Telsa and Hong Kong based CargoSmart have completed a successful test of a blockchain-based supply chain solution.
In one of the first pilot projects with an ocean carrier conducting a real-time exchange of shipment data with a terminal operator through blockchain, CargoSmart worked with Tesla, Shanghai International Port Group (SPIG), and Cosco Shipping lines to test a new application to transform the cargo release process.
Along with ‘banking the unbanked’ and providing low cost international payment solutions, improving supply chain efficiency has long been touted as one of the most promising real-world applications of blockchain technology. A single, trusted source of truth in cargo documentation and audits is missing from most supply chains, and it is this property that blockchains are uniquely positioned to provide.
The pilot project was designed to minimize consignee and shipping agent verification steps with their ocean carriers in order to speed up the release of sea waybills (the list of freight contained on a ship). As a result, truckers would be able to uplift cargo from terminals faster, helping shippers meet tight delivery windows.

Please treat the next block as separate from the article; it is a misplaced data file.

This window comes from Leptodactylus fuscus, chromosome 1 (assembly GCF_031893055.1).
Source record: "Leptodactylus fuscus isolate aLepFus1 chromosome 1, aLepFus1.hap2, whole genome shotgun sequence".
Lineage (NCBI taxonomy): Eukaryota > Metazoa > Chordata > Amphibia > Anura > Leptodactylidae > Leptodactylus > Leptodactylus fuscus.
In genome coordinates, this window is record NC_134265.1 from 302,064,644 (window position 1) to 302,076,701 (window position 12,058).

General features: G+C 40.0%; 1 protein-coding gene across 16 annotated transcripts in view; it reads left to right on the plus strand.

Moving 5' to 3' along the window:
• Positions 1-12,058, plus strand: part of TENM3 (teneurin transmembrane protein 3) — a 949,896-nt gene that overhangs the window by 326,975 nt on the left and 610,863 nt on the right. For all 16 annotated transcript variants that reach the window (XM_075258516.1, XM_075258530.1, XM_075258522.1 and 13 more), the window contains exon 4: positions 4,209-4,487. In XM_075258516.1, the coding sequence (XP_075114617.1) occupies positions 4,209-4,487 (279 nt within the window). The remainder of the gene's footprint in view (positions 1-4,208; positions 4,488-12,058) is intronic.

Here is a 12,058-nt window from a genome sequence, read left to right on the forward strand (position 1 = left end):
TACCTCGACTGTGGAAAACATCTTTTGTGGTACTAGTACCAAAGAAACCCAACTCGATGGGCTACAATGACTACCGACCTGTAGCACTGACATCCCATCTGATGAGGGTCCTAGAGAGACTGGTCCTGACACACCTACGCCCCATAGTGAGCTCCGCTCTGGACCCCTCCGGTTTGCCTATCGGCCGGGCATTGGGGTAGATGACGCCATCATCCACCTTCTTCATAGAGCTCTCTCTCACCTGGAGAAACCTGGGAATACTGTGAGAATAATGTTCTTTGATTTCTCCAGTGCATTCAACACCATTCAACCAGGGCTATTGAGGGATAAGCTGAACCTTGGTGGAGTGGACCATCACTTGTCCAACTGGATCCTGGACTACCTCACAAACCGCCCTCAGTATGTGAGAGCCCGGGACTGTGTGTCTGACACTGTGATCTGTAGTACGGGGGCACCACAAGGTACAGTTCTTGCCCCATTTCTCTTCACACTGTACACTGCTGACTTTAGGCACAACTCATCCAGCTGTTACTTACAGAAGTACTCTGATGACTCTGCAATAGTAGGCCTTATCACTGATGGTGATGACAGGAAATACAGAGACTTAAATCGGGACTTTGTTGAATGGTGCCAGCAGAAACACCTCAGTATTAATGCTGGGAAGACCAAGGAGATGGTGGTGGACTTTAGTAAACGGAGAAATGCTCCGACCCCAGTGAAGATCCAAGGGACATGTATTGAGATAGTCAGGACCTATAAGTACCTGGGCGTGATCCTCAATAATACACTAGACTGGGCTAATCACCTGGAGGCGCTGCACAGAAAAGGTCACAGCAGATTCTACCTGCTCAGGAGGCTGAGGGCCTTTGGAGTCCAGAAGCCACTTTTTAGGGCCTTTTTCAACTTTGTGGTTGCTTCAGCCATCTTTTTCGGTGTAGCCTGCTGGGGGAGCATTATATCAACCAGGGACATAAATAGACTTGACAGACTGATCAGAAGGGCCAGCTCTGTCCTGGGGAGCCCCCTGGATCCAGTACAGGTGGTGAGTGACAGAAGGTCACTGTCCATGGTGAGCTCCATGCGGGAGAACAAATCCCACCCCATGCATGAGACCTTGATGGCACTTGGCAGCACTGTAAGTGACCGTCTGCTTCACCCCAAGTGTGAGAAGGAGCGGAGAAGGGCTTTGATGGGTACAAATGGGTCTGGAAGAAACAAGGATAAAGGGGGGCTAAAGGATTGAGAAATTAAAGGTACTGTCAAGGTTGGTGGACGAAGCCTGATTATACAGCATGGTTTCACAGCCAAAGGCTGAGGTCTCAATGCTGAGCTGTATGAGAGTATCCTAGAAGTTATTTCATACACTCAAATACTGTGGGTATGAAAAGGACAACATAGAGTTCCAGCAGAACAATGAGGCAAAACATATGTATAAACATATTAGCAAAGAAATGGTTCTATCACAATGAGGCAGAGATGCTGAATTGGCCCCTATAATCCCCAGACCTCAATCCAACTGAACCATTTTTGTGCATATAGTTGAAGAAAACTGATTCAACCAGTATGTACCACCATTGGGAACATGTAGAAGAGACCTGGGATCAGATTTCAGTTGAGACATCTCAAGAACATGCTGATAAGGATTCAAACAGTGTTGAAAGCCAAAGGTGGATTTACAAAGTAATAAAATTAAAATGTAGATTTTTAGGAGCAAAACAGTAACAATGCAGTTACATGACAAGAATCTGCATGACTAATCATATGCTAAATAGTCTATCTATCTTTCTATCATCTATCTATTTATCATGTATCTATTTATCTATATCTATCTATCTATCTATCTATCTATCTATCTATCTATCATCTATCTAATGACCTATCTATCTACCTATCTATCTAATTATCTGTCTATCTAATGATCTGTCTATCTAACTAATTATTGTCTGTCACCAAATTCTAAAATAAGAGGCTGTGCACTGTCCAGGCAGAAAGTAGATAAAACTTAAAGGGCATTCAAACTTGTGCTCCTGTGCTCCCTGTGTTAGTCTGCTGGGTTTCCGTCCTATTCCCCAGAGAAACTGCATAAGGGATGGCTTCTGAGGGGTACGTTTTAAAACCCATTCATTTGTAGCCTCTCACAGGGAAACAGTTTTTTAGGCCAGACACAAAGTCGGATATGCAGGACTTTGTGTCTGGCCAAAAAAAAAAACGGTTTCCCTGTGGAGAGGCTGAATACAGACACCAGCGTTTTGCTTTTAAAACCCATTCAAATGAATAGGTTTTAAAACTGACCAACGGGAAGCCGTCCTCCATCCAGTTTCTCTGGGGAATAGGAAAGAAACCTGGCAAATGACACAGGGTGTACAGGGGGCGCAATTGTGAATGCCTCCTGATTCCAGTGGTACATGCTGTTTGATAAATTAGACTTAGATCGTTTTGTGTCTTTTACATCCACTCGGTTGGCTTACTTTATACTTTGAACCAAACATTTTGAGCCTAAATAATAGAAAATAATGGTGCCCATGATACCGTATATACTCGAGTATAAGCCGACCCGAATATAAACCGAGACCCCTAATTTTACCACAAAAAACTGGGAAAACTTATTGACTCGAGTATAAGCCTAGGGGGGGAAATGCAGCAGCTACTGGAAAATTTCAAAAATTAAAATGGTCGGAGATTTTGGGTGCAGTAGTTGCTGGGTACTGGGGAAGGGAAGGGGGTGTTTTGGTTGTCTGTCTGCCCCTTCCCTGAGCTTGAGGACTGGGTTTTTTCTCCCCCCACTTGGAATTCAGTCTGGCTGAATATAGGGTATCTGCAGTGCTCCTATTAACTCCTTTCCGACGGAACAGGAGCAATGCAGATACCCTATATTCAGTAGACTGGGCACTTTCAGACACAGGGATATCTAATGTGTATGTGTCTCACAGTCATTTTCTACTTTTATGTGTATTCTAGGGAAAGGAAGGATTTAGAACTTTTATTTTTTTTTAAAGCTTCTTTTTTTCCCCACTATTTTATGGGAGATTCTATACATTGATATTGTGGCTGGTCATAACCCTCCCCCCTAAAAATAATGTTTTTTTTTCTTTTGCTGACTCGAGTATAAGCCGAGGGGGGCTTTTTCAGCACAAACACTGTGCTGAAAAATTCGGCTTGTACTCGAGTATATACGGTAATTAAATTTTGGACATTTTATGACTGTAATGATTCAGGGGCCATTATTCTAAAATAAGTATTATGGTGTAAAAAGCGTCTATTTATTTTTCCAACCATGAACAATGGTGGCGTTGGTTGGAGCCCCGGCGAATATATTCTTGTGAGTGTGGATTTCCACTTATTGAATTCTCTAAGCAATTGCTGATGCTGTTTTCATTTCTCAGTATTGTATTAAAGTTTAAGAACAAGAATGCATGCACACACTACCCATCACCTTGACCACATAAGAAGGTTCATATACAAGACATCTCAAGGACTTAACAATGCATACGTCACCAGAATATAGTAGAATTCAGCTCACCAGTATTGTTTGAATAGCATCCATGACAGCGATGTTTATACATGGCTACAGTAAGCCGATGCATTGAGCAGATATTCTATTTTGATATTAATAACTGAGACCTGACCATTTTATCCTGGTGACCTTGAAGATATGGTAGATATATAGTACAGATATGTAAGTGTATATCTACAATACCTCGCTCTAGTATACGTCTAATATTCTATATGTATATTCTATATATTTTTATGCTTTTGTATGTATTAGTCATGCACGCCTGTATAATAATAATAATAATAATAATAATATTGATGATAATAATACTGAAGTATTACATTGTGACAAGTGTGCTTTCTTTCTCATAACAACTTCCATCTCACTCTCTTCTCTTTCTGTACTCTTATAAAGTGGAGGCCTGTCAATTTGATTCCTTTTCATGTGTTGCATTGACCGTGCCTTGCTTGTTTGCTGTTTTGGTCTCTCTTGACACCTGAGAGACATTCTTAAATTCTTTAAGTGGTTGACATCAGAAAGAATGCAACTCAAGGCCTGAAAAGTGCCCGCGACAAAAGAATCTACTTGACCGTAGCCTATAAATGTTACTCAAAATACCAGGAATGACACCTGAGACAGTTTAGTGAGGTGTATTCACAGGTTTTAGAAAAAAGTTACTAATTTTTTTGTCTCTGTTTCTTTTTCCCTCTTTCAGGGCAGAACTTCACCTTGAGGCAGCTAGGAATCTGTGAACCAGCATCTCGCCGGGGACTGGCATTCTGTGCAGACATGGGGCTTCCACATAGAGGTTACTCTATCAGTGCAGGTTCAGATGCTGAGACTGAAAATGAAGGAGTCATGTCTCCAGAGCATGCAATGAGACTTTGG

During the pilot in December 2019, COSCO and SIPG streamlined the cargo release process by enabling Tesla to accelerate its cargo pick up procedures on a trusted and secure platform. The test involved a COSCO ship docking at the port of Yangshan south of Shanghai loaded with Telsa parts destined for Tesla’s recently opened ‘Giga’ factory in Shanghai.
Efficiency in this process is critical for Tesla, as the company has long been criticized for its slow production rates – and its new Shanghai facility is expected to deliver 250,000 new vehicles annually. The trial allowed SIPG to view a single, trusted source of COSCO’s sea waybill data, enabling faster preparation of delivery orders for consignees and shipping agents.
Cosco spokesperson Wu Yu says the trial showcased significant efficiency gains in the cargo release process, and for downstream supply chain planning. CargoSmart says it will conduct similar pilots with Xiamen Ocean Gate Container Terminal Co., Ltd. (XOCT) and other terminal operators such as those at the Port of Qingdao in China and the Port of Laem Chabang in Thailand. The objective is to broaden the scope of the pilot by involving more carriers and terminals and eventually extending the pilot to other industry participants.